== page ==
14 March 2017

Awesome people: Kathy McKeown (IWD++)

To honor women this International Women's Day, I have a several posts, broadly around the topic of women in STEM. Previous posts in this series include: Awesome People: Bonnie Dorr, Awesome People: Ellen Riloff, Awesome People: Lise Getoor and Awesome People: Karen Spärck Jones.

Continuing on the topic of "who has been influential in my career and helped me get where I am?" today I'd like to talk about Kathy McKeown, who is currently the Director of the Institute for Data Sciences and Engineering at Columbia. I had the pleasure of writing a mini-bio for Kathy for NAACL 2013 when I got to introduce her as one of the two invited speakers, and learned during that time that she was the first woman chair of computer science at Columbia and also the first woman to get tenure in the entirety of Columbia's School of Engineering and Applied Science. Kathy's name is near synonymous with ACL: she's held basically every elected position there is in our organization, in addition to being a AAAI, ACM, and ACL Fellow, and having won the Presidential Young Investigator Award from NSF, the Faculty Award for Women from NSF and the ABI Women of Vision Award.

One aspect of Kathy's research that I find really impressive is something that was highlighted in a nomination letter for her to be an invited speaker at NAACL 2013. I no longer have the original statement, but it was something like "Whenever a new topic becomes popular in NLP, we find out that Kathy worked on it ten years ago." This rings true of my own experience: recent forays into digital humanities, work on document and sentence compression, paraphrasing, technical term translation, and even her foundational work in the 80s on natural language interfaces to databases (now called "semantic parsing").

Although---like Bonnie and Karen---I met Kathy through DUC as a graduate student, I didn't start working with her closely until I moved to Maryland and I had the opportunity to work on a big IARPA proposal with her as PI. That was the first of two really big proposals that she'd lead and I'd work on. These proposals involved both a huge amount of new-idea-generation and a huge amount of herding-professors, both of which are difficult in different ways.

On the research end, in the case of both proposals, Kathy's feedback on ideas has been invaluable. She's amazingly good at seeing through a convoluted idea and pushing on the parts that are either unclear or just plain don't make sense. She's really helped me hone my own ideas here.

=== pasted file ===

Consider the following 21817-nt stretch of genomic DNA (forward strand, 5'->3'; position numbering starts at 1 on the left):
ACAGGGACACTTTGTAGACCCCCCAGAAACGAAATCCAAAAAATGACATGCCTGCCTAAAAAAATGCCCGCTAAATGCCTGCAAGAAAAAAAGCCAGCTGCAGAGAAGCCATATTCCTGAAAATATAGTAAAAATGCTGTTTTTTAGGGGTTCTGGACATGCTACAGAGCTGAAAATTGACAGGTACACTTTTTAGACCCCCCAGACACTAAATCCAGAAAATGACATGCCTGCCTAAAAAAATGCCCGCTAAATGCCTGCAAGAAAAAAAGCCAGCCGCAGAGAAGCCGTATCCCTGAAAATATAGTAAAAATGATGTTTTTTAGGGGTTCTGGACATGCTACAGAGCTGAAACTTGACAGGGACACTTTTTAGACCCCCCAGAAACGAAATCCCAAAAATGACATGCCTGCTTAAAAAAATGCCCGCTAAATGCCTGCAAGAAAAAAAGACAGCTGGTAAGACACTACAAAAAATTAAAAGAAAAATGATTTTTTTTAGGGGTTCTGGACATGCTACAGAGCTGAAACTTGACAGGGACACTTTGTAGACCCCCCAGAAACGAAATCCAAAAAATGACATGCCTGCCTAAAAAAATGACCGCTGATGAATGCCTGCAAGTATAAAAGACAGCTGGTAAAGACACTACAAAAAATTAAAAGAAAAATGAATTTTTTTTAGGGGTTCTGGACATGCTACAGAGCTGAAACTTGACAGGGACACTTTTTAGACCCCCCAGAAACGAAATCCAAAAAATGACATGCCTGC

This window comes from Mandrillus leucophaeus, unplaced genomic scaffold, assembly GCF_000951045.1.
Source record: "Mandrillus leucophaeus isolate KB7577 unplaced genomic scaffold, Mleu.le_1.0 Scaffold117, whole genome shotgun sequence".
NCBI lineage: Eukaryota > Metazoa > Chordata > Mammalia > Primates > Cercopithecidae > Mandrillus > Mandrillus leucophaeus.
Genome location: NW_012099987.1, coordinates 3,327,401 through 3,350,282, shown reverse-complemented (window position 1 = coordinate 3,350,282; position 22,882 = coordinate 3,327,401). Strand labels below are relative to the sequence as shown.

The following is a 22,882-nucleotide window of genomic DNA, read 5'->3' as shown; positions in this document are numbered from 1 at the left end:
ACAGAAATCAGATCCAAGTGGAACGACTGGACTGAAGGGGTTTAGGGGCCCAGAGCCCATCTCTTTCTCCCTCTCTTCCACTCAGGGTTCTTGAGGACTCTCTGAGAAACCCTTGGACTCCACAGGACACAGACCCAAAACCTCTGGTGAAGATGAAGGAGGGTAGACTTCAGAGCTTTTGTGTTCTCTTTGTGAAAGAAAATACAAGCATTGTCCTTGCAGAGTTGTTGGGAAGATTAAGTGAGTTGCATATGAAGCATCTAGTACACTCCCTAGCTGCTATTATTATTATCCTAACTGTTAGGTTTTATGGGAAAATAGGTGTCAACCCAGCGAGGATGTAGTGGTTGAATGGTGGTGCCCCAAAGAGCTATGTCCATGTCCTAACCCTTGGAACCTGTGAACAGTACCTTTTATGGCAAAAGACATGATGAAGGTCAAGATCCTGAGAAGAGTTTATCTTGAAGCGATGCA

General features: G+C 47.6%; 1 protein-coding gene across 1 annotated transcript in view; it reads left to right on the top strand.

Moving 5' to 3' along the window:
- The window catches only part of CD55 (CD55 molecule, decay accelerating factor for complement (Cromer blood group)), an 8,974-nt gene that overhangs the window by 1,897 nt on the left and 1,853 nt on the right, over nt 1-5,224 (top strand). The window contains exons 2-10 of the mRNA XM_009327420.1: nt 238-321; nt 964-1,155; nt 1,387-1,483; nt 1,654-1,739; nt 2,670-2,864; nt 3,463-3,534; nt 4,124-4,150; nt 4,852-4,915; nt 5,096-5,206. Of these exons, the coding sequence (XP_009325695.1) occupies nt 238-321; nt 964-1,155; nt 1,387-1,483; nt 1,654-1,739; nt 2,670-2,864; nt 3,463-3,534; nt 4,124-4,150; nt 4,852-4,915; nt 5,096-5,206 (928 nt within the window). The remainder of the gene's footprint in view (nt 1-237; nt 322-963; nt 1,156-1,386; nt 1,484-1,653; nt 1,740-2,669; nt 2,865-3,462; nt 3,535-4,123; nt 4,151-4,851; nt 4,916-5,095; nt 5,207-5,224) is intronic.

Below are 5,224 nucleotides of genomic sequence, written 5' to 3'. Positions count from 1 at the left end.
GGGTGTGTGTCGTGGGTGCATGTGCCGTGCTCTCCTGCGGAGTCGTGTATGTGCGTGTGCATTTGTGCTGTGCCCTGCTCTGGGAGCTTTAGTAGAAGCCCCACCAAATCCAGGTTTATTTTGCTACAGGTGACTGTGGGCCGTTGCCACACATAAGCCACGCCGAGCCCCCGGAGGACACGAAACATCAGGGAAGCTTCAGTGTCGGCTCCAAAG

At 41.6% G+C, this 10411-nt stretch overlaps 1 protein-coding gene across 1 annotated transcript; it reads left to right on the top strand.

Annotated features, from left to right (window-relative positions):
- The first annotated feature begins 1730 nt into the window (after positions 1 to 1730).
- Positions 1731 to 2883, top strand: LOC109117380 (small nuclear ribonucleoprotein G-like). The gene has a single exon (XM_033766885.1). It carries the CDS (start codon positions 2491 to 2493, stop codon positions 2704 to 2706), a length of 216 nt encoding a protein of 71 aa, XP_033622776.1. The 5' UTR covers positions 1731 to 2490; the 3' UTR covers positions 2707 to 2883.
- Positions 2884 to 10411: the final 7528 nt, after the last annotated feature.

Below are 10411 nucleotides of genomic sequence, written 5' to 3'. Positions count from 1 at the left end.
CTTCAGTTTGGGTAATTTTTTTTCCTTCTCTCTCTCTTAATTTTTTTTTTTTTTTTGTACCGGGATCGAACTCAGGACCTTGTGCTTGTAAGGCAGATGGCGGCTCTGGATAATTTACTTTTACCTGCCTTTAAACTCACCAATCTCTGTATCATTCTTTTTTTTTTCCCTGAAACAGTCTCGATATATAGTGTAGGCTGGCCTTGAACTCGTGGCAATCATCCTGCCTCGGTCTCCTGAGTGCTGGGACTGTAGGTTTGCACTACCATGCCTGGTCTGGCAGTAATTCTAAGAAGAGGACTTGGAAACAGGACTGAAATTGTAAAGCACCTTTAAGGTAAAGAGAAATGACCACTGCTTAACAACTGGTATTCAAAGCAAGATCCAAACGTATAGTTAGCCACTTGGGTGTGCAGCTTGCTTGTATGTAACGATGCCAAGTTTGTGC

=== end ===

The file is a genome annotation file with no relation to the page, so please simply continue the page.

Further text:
On the herding-professors end, I am so amazed with how Kathy manages a large team. We're currently having weekly phone calls, and one of the other co-PI's and I have observed in all seriousness that being on these phone calls is like free mentoring. I hope that one day I'd be able to manage even half of what Kathy manages.

One of my favorite less-research-y memories of Kathy was when our previous IARPA project was funded, she invited the entire team to a kickoff meeting in the Hamptons. It was the Fall, so the weather wasn't optimal, but a group of probably a ten faculty and twenty students converged there, ran around the beach, cooked dinner as a group, and bonded. And we discussed some research too. I still think back to this even regularly, because it's honestly not something I would have felt comfortable doing in her position. I have a tendency to keep my work life and my personal life pretty separate, and inviting thirty colleagues over for a kickoff meeting would've been way beyond my comfort zone: I think I worry about losing stature. Perhaps Kathy is more comfortable with this because of personality or because her stature is indisputable. Either way, it's made me think regularly about what sort of relationship I want and am comfortable with with students and colleagues.

Spending any amount of time with Kathy is a learning experience for me, and I also have to thank Bonnie Dorr for including me on the first proposal with Kathy that kind of got me in the door. I'm incredibly indebted to her amazing intellect, impressive herding abilities, and open personality.

Thanks, Kathy!

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